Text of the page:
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Hamilton Leithauser Kicks Off the Weekend at The Bowery Ballroom

January 28th, 2015

For more than a decade, Hamilton Leithauser has been known as the frontman of turn-of-the-century NYC rockers the Walkmen. But that band went on an “extreme hiatus” in late 2013 following a tour in support of their seventh studio album, Heaven. Not one to sit idly by, Leithauser (above, performing “5 AM” live in studio for WFUV FM) put out his first solo full-length, the Frank Sinatra–inspired Black Hours (stream it below), late last spring. It’s safe to say that critics were impressed. “In the hands of a less capable fontman and songwriter, Black Hours could have turned out as a cheesy attempt at ’50s pastiche. Instead, it’s a lively, confident and charming first effort,” said the A.V. Club. And Leithauser kicks off the weekend by entertaining his hometown fans on Friday night at
The Bowery Ballroom
. But arrive early because the big-voiced Elle King opens the show.

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Broken Bells Play Rumsey Playfield in Central Park on Friday Night

September 24th, 2014

Brian Burton—aka Danger Mouse—was already renowned for his considerable production work and being one half of Gnarls Barkley, and James Mercer was best known for fronting the Shins when the two combined forces to form Broken Bells in 2010. In calling their self-titled debut album (stream it below) “a sweet ’n’ sour and head-spinningly trippy set,” BBC Music declared, “Rarely have such brooding sentiments sounded so alluring.” And while some thought this would only be a one-off, Burton and Mercer remained true to their word about forming a band rather than making an album together just once. In fact they returned this past winter with their sophomore effort, After the Disco (stream it below). Spin mentioned “the idea of Broken Bells as a partnership built on the past’s vision of the future” and also called it “the rare, superior sequel—think Toy Story 2.” And although Broken Bells (above, doing “Perfect World” on Live on Letterman) record as a duo, they perform live as a full band. Go see them outside on Friday night at Rumsey Playfield in Central Park. Walkmen frontman Hamilton Leithauser opens the show.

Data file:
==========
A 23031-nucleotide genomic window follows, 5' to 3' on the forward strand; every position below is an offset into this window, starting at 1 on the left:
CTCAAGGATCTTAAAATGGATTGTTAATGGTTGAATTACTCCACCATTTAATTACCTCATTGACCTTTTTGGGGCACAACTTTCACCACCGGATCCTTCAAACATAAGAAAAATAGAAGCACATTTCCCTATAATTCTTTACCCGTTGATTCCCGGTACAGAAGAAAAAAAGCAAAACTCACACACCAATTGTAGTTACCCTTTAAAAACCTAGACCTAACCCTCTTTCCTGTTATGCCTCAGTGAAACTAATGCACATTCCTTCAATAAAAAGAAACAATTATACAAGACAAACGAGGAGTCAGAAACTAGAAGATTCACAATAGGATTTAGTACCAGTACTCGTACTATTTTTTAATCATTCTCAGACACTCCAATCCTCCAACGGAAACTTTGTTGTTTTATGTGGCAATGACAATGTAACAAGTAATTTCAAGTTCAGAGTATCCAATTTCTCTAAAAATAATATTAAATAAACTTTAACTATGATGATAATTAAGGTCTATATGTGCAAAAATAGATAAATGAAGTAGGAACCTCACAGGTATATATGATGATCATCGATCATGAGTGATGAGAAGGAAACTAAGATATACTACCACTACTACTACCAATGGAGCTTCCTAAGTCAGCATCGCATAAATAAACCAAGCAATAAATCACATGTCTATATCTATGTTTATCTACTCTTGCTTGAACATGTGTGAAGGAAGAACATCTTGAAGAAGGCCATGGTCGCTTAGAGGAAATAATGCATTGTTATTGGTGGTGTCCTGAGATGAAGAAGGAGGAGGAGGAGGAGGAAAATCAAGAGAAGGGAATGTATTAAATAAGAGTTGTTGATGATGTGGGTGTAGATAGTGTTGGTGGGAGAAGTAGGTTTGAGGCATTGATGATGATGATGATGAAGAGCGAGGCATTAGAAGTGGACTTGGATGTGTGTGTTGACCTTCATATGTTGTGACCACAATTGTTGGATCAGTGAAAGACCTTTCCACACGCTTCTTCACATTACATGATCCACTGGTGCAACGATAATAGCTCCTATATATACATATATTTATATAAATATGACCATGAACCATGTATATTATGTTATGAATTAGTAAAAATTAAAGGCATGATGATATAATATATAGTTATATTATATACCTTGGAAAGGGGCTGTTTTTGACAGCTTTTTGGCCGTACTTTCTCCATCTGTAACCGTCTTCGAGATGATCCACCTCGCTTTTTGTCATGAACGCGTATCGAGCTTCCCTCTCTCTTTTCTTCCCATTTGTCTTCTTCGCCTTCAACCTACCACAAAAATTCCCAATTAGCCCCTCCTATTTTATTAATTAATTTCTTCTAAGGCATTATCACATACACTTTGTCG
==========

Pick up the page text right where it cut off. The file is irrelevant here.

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You Can Go Home Again

October 19th, 2012

The Walkmen – Terminal 5 – October 18, 2012


“This is a real homecoming show for all of us,” announced Hamilton Leithauser, frontman of the Walkmen, to the crowd at Terminal 5 last night, adding, somewhat wistfully, “We don’t all live here anymore.” Indeed, times have changed since the band debuted at the start of the millennium, often unwittingly grouped with a plethora of guitar-driven bands comprising the so-called “new” New York City music scene.

Now with seven studio albums (including their latest release, Heaven) to their credit, it’s easy to see why the Walkmen may have resented initial comparisons to other of-the-moment bands—although they certainly have attitude, style and the kind of punchy guitar lines that can rile up a crowd. But since their inception, the band has taken pains to set them apart: crafting their songs with erudite lyrics, shifting dynamics and intricate compositions, often using vintage instruments.

In particular, the Walkmen excel at experimenting with the opposing forces of restraint and excess, frequently illustrated during last night’s show. Leithauser relished in the measured delivery of slow-building numbers like “138th Street” and “In the New Year,” while during more unhinged songs like “All Hands and the Cook,” “Angela Surf City” and “The Rat,” he shout-sang lyrics with unbridled immediacy. The Walkmen closed out the night with a hit from their 2002 debut album, the piano-tinged “We’ve Been Had.” It’s a song with lyrics brimming with nostalgia, and a fitting finish for an accomplished band returning to their formative city. —Alena Kastin